Like hip-hop, punk emerged in New York City as a response to urban crisis. But whereas hip-hop predominately originated among black and Latino working class families, punk was a white working-class culture.
Purcell locates punk in the rich tradition of cultural innovation in New York City history. Punk bands, he argues, were political (if not in content) in their use of space and the appropriation of decaying urban infrastructure which informed the punk aesthetic. The New York Dolls confronted the heteronormative capitalist cityscape by performing in drag, or even as transvestites in the case of Wayne (Jayne) County, in dilapidated venues like the Mercer Arts Center (now NYU graduate student housing).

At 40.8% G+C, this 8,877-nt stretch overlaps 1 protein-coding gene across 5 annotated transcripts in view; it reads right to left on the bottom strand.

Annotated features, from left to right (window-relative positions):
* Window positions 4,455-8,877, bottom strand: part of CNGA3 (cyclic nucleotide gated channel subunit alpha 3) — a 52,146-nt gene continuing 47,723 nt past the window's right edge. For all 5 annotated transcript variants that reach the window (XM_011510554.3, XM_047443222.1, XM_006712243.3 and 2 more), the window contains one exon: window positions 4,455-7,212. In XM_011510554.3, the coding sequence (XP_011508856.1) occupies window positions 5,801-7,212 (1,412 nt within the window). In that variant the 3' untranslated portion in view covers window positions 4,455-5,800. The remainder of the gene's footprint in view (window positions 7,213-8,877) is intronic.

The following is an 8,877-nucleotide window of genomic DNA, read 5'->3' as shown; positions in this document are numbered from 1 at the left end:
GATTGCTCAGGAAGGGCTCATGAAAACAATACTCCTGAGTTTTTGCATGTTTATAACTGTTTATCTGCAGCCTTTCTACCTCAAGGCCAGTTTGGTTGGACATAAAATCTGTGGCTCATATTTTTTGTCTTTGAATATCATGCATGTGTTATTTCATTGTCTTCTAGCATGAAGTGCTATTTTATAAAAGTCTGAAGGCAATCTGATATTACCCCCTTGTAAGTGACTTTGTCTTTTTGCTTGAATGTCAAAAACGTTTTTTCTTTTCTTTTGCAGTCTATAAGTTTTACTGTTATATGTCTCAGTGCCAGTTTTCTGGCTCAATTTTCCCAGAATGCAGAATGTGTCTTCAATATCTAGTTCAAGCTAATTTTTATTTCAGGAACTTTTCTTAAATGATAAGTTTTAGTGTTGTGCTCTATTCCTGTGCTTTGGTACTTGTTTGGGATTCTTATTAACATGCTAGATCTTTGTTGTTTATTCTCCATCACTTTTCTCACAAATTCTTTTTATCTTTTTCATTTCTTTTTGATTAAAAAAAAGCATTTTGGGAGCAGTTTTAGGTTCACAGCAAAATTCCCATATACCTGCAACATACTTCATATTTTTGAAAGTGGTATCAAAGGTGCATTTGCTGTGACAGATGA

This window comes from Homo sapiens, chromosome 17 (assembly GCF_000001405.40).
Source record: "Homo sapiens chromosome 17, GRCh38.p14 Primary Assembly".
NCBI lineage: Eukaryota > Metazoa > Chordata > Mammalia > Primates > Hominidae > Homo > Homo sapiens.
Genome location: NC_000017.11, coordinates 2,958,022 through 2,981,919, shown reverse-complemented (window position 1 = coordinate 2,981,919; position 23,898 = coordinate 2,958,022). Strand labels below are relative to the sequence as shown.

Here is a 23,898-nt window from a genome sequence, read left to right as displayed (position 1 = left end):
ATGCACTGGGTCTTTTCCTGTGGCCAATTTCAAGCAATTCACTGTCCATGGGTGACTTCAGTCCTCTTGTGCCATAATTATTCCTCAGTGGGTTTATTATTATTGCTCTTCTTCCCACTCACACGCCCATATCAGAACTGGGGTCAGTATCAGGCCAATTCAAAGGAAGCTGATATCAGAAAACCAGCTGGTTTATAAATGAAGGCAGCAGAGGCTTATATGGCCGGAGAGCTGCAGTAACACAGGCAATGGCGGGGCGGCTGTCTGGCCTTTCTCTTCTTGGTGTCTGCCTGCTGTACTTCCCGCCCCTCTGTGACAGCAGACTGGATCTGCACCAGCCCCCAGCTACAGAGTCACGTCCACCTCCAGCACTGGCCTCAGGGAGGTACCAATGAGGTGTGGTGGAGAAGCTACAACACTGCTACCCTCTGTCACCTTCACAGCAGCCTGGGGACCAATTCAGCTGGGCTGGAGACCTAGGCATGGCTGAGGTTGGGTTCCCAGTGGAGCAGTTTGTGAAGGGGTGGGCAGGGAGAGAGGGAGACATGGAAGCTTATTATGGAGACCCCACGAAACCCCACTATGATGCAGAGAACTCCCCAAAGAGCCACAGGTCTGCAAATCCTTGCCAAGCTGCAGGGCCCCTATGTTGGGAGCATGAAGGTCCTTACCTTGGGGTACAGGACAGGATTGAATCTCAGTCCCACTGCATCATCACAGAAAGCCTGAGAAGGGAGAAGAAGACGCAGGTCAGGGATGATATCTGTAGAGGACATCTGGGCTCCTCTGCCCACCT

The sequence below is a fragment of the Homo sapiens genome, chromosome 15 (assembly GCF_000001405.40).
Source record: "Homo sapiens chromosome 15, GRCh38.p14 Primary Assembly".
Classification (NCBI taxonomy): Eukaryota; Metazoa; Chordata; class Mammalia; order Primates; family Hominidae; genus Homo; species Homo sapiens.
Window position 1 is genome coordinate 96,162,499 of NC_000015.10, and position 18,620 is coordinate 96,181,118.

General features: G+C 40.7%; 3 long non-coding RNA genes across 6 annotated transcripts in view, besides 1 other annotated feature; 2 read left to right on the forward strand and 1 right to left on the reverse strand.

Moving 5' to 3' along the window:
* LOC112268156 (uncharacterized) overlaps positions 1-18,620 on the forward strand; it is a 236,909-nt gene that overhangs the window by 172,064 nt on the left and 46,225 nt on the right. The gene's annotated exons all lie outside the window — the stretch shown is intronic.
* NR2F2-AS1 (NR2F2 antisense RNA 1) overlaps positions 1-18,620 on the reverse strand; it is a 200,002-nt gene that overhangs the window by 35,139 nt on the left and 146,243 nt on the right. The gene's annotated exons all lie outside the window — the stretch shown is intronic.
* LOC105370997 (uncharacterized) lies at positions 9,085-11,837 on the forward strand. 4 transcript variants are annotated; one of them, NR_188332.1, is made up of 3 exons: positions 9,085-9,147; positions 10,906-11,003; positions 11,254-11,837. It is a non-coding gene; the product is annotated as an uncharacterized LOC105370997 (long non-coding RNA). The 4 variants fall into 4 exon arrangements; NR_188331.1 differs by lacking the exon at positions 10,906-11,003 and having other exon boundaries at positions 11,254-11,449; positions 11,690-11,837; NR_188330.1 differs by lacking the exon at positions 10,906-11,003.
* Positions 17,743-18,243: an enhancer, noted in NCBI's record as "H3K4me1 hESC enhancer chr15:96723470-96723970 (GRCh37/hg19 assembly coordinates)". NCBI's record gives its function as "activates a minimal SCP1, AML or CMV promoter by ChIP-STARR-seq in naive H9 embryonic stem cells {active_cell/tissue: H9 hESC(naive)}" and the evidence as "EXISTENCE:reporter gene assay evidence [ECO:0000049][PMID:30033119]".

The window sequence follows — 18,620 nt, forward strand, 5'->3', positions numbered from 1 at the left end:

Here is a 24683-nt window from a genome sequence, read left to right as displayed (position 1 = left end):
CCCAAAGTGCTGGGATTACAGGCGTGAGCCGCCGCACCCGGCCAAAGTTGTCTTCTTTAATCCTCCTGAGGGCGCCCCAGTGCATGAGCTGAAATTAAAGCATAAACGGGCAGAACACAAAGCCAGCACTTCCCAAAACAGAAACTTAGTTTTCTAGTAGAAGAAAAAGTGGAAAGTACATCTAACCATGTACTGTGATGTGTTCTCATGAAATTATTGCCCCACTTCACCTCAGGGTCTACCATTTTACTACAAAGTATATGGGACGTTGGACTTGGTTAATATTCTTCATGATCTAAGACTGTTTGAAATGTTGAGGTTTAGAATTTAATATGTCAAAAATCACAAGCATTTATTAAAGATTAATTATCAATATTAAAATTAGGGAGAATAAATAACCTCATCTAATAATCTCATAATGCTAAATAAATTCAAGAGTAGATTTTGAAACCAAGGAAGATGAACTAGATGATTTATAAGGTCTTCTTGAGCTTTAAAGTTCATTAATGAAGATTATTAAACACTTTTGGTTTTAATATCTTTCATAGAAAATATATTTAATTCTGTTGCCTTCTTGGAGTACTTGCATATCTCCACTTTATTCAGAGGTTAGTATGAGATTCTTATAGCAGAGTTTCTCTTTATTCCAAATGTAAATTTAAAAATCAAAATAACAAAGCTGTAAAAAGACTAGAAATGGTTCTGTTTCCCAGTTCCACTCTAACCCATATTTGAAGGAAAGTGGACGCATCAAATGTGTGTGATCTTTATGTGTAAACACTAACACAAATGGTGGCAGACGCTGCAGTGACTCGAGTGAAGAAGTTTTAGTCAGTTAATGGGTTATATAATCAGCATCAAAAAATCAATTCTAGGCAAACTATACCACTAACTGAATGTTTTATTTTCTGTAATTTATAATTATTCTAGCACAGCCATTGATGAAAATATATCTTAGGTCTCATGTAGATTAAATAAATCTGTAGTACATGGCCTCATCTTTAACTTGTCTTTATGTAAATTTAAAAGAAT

This presentation contends with and explores the development of punk culture as intrinsically tied to urban decay, and moreover as a political culture that was as much sexual as it was social.